Pilgrim’s Playlist: New McCartney Compilation, Plus A Father’s Day Special

New And Noteworthy

Paul McCartney — Pure McCartney (Deluxe)

I keep thinking that Paul McCartney is endangering his legacy by being so very visible in the last few years. Concert tours, new albums, talk shows, interviews, the guy has been everywhere, and showing his age (as we all do). I kind of miss the days when he was a virtual recluse with the lovely Linda in the Scottish Highlands, and I’m sure part of him does too.

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The good news is that Sir Paul is keeping an eye on his legacy too, and on that score, I think this personally curated, four-disc selection of 45 years of post-Beatles material goes a long way towards confirming how under-appreciated he really has been as a solo artist.

McCartney never released a compilation with anything post-1984 on it, which was a shame because his creative edge was unquestionably revived on 1997’s Flaming Pie, a masterwork that followed a somewhat fallow period that lasted, oh, 20 years or so. Eight of the 67 tracks on the Deluxe Edition (and you gotta go with the Deluxe for full effect) are from Flaming Pie, and the high points from his 21st century albums are also well represented.

Oh sure, the familiar McCartney dreck is all here too – you know what songs I’m talking about. But even though I have to suppress a gag reflex when “Silly Love Songs” comes on, I still marvel at the incredible, unique touch he shows on that bass line. And damn, so much of the stuff from his first three albums, his Beatles hangover days, still holds up so well.

My favorite aspect of the album is his selection of more obscure album tracks. Knowing he’s picked them enhances their appeal. There are quite a few hidden gems that are finally seeing some deserving light of day, songs like “Big Barn Bed” from 1973’s Red Rose Speedway, “Don’t Let It Bring You Down” from 1978’s London Town, and “Appreciate” from 2013’s New.

You know, despite how much of Paul’s voice has left him these days, and despite how cringeworthy his various public appearances in mom jeans sometimes are, the truth may very well be that his legacy is bulletproof and impossible to diminish, because he stands upon this staggeringly great and unparalleled body of work. I suppose no amount of cringing can ever negate any of that. Buy it or stream it, this album is a must for all Rock fans.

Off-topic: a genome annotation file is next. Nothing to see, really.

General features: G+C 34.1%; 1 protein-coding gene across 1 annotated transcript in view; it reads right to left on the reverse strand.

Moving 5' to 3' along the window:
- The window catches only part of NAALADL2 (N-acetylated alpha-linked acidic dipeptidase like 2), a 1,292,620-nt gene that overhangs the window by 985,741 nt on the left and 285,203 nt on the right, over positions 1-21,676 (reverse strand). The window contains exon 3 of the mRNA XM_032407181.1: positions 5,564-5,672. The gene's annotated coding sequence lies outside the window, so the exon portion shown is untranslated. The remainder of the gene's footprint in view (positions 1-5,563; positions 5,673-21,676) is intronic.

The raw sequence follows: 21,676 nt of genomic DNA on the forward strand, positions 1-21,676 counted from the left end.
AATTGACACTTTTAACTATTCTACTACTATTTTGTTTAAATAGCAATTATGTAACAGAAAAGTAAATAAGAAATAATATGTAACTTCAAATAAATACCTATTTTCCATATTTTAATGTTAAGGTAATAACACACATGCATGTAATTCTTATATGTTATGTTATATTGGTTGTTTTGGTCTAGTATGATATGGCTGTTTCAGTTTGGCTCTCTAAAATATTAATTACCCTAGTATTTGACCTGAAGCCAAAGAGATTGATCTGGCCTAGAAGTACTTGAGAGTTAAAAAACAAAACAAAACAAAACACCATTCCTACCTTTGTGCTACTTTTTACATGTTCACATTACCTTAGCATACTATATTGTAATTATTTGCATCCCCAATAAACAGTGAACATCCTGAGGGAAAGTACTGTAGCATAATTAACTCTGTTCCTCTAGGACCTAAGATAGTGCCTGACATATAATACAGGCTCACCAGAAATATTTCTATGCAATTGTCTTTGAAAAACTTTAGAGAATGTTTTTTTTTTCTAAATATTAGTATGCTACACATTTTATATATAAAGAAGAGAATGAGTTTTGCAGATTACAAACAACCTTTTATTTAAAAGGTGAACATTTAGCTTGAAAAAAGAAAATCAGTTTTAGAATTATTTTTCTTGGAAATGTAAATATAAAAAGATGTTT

Obscure Classic

Nobby Clegg — “My Old Man”

The Younger Generation will always think certain ways of the Older Generation are crazy. This is a universal truth that I discovered when my kids started making fun of certain things I did. The grown-up child will always see some things differently than the father, no matter how much love and respect there may be between them.

Sometimes the generational disconnect is wide, especially when Dad’s indiscretions are bigger and more serious. But like all important relationships, our relationship with Dad is a complicated thing, and sometimes a little love and especially forgiveness can go a long way in bridging the gap between the generations.

All of this is the takeaway from this startling and poignant little number released at the height of punk in 1979. Nobby Clegg goes through a litany of his father’s failings, in rather extreme terms, but in the end he stands by him, saying “three cheers for my old man”.

The song really touched a nerve in many of those who heard it. It didn’t really matter that it turned out the song wasn’t autobiographical at all and was actually a conceptual piece created by two British expats. The two went on to a long career writing for Hollywood. Sometimes life is stranger than fiction.

Anyway, three cheers for my old man up there, and three cheers for all Dads everywhere.


Photo credit: By Oli Gill (originally posted to Flickr as Paul McCartney) [CC BY-SA 2.0 (http://creativecommons.org/licenses/by-sa/2.0)], via Wikimedia Commons


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